The Burnett Surname and Homeopathy

Burnett surnameThe Burnett surname contributed an orthodox doctor who converted to homeopathy and one temperance activist and theosophist.
New York Homœopathic Medical CollegeBenajah J Burnett 1843 –

of Mount Vernon, West Chester county, N. Y., was born in the city of New York, July 21st, 1843. His grandparents were early settlers in New Jersey, and were active participants in the struggle for American Independence.

His father, Benajah J. Burnett (a gentleman of rare abilities, widely known, and universally esteemed), has acquired an extensive reputation as a practical mechanic, and is the patentee of several valuable inventions.

Dr. Burnett received an excellent classical education, and, at a very early age, becoming desirous of studying medicine as a profession, he received every encouragement from his father, and from the excellent Dr. S. B. Barlow, their family physician.

Accordingly, after leaving school (at the age of seventeen) he began to read medicine, and a year later, entered the medical department of Columbia College, the College of Physicians and Surgeons in New York City, where he remained two years ; when, feeling that he could no longer identify himself with allopathy, he entered the New York Homœopathic Medical College, where he remained two years longer, and graduated with honor in the spring of 1865.

He then at once commenced practice, devoting much time to hospital and dispensary practice in New York city. Eventually, however, he established himself at Mt. Vernon, where be has since remained, acquiring a practice which is constantly increasing, and where he is also acquiring an extensive reputation as a surgeon and obstetrician, which latter branch of practice he makes a specialty, and in which he has been remarkably successful.

He was one of the founders of the Hahnemannian Society connected with the New York Homœopathic Medical College, and was made its first president; and aided in its deliberations by contributing original essays, and by taking an active part in its discussions.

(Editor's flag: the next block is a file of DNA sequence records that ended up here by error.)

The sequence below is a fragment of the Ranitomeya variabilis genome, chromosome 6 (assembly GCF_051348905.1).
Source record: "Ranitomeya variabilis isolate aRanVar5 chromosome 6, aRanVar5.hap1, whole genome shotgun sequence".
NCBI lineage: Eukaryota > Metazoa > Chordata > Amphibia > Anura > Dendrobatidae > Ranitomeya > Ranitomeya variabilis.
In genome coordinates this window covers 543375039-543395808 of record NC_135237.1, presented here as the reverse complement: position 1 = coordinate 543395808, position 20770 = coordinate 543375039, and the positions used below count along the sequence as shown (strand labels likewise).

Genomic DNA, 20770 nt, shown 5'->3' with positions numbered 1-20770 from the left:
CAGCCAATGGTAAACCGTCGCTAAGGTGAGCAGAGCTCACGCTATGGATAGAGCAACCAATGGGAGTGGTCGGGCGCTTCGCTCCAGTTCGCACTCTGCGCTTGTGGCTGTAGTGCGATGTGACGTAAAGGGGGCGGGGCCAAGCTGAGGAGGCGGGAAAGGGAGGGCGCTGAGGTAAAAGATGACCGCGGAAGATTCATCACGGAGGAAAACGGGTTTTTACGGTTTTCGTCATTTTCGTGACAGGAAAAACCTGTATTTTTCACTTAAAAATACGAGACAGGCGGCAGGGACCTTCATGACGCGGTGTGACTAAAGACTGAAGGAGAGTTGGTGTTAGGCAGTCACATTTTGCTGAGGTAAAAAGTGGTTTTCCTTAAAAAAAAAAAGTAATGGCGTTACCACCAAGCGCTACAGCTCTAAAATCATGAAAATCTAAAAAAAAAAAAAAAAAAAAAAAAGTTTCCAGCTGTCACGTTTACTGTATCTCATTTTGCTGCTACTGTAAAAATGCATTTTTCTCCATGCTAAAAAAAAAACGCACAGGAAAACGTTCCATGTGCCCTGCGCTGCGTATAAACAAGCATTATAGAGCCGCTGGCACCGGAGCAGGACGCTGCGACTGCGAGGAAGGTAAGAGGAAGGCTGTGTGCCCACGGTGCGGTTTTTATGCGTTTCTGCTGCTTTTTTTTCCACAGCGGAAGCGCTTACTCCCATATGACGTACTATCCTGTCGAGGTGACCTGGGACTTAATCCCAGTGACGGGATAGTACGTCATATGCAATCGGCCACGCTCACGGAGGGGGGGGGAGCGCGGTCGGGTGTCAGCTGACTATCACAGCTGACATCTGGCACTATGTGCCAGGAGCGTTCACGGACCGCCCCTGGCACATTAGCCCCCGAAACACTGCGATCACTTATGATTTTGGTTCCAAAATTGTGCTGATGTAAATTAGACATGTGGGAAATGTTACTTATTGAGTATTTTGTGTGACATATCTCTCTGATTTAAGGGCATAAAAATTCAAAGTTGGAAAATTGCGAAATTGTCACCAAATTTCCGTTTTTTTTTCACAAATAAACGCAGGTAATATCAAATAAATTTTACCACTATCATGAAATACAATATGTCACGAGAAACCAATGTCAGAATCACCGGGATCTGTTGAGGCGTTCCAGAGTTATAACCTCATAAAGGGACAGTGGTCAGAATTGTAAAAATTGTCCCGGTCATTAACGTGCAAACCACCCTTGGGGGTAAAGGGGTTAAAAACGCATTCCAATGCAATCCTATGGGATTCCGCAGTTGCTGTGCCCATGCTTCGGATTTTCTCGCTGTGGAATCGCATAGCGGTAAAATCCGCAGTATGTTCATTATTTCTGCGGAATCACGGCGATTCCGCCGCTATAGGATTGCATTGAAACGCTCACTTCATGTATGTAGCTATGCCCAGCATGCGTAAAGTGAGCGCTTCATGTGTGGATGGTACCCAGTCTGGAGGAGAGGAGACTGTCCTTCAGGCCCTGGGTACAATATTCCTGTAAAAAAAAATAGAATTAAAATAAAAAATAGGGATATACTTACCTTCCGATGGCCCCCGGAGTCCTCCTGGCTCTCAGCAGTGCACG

He has held the position of medical examiner for several homœopathic life insurance companies, to whom his skilful services have been invaluable. He is a member of the American Institute of Homœopathy, of the West Chester County, Homœopathic Medical Society, and of several scientific bodies.

In the year 1868, Dr. Burnett married Miss Louisa G., daughter of the late James C. Watts (a gentleman of sterling worth, and refinement, who was for many years a prominent citizen of Brooklyn), by whom he has a son and a daughter.

Dr. Burnett, conscious that no higher honors are attainable than those which are due the skilful, faithful, and benevolent physician, is content to expend all his time, talent, and energies in the fulfillment of the duties of his profession, outside of which, he declines all office, political or otherwise.

He is one of the warmest adherents of homœopathy, and is ever active in promoting its best interests. He has been a frequent contributor to the various medical journals, and has written several popular essays on the subject of homœopathy.

Though still a young man, being now but thirty years of age, he has, by his thorough professional habits, his careful attention to all professional duties, his earnest effort to possess himself of all knowledge valuable in his practice, and his constant endeavor to enhance the public appreciation of the merits of his chosen system, created for himself a high position in the estimation of a large community, and caused himself to be regarded as a most valuable member of the homœopathic fraternity.

theosophyMary Weeks Burnett was a friend of Frances Willard and protegee of Clara Barton who was a board member of the New York Medical College for Women with Clemence Lozier, Elizabeth Cady Stanton, Carroll Dunham, Timothy Field Allen, William Guernsey, Edmund Carleton, Henry Ward Beecher and Julia Ward Howe.

Mary Weeks Burnett was also a founder member of the Woman’s Christian Temperance Movement, alongside Alice Bunker Stockham, Sarah Hackett Stevenson, Florence Hunt and Odelia Blinn.

Mary Weeks Burnett was a theosophist and she wrote The Principles of Occult Healing: A Working Hypothesis Which Includes All Cures, How You Can Use Principles of Occult Healing, Metaphysics and the Indestructible Self, Healing by Thought Forms and Colors, Healing by Thought-forms, Color, Magnetism and Mesmerism, Magnetism, Polarization and Metaphysical Healing, Mesmerism, The Auras and the Ethers, Occult Healing and Occultism, Why All Healing Is Occult – Pamphlet, Occult Healing Schools – Pamphlet, Healing by Prayer, Healing Miracles of the Christ and many more

Mary Weeks Burnett travelled to London to see Madame Helena Petrovna Blavatsky and met a Mrs. Mitchell:

Mrs. Mitchell and her sister – went to various interesting places in and about London, often with Dr. Mary Weeks Burnett, and once or twice with Madame Le Roux, a French nun, Mother-Superior of a Spanish Convent, who had been converted to Theosophy by a perusal of our literature…

Continuing on to Paris:

During the ten days that Dr. Burnett, my sister, and myself were together, we did much sight-seeing and profited by every opportunity to gain information about hypnotic science and the phase of therapeutics that was specialised by Jean Martin Charcot at La Salpétrière.

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